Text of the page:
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Lessons for Building Managers from a Recent Court Case



A recent decision of the NSW Civil and Administrative Tribunal (NCAT) has provided Owners Corporations in NSW with what is now seen as a more “risk free” pathway to terminate a Building Management Agreement.

Until recently, if an Owners Corporation was not satisfied with the performance of its Building Manager, it has been usual practice that the Owners Corporation would commence legal action to terminate the Agreement, by alleging that the Building Manager was in substantial breach of one or more of the Agreement terms – or failed to satisfactorily perform the building management duties under the Agreement.

The danger however with this approach has always been that if the Court later decides that the Building Manager was not in substantial breach of the Agreement, the Owners Corporation is then liable to pay substantial damages to the Building Manager for the wrongful termination of the Building Management Agreement.

1. an order terminating the Agreement,
2. an order requiring the payment of compensation to a party to the Agreement,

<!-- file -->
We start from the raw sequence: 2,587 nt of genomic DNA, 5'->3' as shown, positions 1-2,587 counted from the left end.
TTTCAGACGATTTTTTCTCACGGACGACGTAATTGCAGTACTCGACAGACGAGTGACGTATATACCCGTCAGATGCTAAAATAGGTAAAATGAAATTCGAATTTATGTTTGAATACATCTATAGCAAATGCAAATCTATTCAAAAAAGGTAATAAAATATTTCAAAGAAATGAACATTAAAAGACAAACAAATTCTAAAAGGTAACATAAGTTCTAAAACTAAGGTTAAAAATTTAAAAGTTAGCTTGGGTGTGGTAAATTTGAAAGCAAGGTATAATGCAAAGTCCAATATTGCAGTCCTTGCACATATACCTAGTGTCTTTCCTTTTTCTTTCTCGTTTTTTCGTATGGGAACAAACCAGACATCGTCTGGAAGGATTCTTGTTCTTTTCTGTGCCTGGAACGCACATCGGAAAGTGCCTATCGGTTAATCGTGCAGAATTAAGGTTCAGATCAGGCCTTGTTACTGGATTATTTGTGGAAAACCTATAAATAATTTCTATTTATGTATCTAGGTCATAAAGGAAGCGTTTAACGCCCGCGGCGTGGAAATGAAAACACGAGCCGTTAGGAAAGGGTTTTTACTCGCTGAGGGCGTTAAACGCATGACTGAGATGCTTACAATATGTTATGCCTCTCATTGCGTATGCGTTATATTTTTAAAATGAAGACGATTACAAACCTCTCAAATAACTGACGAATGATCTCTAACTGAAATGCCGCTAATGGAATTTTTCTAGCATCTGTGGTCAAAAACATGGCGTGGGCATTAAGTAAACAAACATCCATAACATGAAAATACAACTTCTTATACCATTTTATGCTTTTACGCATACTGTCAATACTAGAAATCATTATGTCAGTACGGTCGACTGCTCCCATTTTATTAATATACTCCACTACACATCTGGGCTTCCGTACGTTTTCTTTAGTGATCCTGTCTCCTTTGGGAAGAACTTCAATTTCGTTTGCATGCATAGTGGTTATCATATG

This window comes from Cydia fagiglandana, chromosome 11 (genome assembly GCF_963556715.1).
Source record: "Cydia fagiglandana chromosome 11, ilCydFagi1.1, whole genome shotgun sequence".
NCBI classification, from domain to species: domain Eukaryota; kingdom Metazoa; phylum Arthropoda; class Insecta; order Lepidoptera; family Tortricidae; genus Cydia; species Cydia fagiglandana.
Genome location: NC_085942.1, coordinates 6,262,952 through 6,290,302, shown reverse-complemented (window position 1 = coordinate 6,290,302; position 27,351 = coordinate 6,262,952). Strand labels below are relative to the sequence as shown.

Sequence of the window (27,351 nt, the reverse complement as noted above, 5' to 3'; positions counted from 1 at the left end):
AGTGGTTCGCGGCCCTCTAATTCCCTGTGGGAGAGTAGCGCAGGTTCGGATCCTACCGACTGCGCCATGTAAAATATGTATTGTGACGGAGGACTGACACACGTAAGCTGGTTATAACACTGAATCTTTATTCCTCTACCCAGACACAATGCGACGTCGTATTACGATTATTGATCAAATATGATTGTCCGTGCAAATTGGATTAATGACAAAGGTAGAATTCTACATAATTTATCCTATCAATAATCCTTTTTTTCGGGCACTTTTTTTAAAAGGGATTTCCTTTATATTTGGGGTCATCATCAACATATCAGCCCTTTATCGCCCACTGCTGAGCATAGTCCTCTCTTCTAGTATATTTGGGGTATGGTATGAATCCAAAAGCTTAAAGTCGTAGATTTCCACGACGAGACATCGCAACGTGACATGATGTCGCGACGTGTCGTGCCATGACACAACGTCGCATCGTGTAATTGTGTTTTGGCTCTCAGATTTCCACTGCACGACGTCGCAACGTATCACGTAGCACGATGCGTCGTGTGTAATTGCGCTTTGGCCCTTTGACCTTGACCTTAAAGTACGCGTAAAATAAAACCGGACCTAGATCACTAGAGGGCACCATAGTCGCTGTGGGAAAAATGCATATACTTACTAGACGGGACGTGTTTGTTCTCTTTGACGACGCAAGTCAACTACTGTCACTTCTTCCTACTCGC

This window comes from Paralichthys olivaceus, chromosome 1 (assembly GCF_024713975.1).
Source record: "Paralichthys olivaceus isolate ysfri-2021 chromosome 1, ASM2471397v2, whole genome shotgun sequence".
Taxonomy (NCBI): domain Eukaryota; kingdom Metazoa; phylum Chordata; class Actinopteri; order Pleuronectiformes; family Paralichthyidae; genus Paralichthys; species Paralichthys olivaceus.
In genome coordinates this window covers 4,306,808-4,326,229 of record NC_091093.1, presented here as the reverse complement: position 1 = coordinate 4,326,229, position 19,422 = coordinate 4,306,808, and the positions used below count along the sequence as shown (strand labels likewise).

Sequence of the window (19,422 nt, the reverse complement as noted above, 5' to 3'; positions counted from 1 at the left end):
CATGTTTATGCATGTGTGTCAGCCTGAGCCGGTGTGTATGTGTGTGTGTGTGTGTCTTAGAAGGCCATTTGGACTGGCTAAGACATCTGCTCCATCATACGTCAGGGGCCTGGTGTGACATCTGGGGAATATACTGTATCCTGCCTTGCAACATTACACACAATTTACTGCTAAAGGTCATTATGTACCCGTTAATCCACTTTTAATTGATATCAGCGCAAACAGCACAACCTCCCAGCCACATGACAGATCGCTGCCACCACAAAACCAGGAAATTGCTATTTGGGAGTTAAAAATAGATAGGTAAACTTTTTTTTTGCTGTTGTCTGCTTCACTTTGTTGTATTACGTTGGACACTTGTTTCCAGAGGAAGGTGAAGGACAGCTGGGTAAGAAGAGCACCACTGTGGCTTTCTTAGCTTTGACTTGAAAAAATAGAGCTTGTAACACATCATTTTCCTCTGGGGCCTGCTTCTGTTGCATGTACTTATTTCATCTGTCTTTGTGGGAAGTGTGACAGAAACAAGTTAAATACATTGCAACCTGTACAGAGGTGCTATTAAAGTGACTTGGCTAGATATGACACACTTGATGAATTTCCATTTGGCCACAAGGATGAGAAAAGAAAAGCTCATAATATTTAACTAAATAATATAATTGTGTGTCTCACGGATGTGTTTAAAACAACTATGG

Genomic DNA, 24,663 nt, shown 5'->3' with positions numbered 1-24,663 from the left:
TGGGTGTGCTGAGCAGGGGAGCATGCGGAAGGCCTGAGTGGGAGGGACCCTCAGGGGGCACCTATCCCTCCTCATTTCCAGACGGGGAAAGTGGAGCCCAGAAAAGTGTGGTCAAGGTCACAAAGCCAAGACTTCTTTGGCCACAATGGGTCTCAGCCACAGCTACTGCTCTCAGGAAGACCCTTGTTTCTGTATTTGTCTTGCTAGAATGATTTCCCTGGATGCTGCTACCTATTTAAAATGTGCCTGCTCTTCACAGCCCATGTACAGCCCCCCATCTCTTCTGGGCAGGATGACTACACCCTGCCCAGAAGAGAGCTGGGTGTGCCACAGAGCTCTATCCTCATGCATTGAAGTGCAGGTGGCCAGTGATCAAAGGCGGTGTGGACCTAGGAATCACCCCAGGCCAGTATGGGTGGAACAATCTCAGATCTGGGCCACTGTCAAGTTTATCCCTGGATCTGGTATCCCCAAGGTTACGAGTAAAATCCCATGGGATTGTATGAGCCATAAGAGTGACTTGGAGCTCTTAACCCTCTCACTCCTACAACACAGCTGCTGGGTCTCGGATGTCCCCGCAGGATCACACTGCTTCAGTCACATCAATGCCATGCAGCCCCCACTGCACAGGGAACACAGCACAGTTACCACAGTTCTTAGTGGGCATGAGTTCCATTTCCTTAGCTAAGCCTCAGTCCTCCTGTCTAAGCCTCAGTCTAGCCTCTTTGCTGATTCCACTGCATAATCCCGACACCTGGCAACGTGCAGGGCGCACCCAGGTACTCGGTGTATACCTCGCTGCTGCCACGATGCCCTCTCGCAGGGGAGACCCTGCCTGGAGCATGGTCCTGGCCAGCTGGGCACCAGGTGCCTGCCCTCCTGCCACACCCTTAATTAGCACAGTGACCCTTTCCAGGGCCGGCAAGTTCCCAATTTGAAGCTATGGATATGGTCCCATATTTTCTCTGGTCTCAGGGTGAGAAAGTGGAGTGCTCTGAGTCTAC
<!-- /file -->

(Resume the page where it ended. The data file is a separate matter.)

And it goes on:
3. an order varying the term, or varying or declaring void, any of the conditions of the Agreement,
4. an order that a party to the Agreement take any action or not take any action under the Agreement, or
5. an order dismissing the application.

The section further states that NCAT may make an order under this section on any of the following grounds:
(a) that the Building Manager has refused or failed to perform the Agreement, or has performed it unsatisfactorily,
(b) that charges payable by the Owners Corporation under the Agreement are unfair,
(c) that the Building Manager failed to disclose that he had a direct or indirect pecuniary interest in the strata scheme, or was connected to the developer, and
(d) that the Agreement is, in the circumstances of the case, otherwise harsh, oppressive, unconscionable or unreasonable.


The strata plan in this matter was registered in January 2001 and covered two buildings in Ultimo, Sydney that were originally developed by Meriton. In October 2000, Meriton sold the caretaker management rights to a building management company which has had control of those rights since that time. However, for whatever reason, the Owners Corporation did not receive a full copy of the Building Management Agreement until 2020!

When the Owners Corporation eventually reviewed the Building Management Agreement, they discovered that the Agreement only provided for annual increases in management fees in accordance with the CPI. The building manager however, had been charging annual increases of 5% – since October 2000.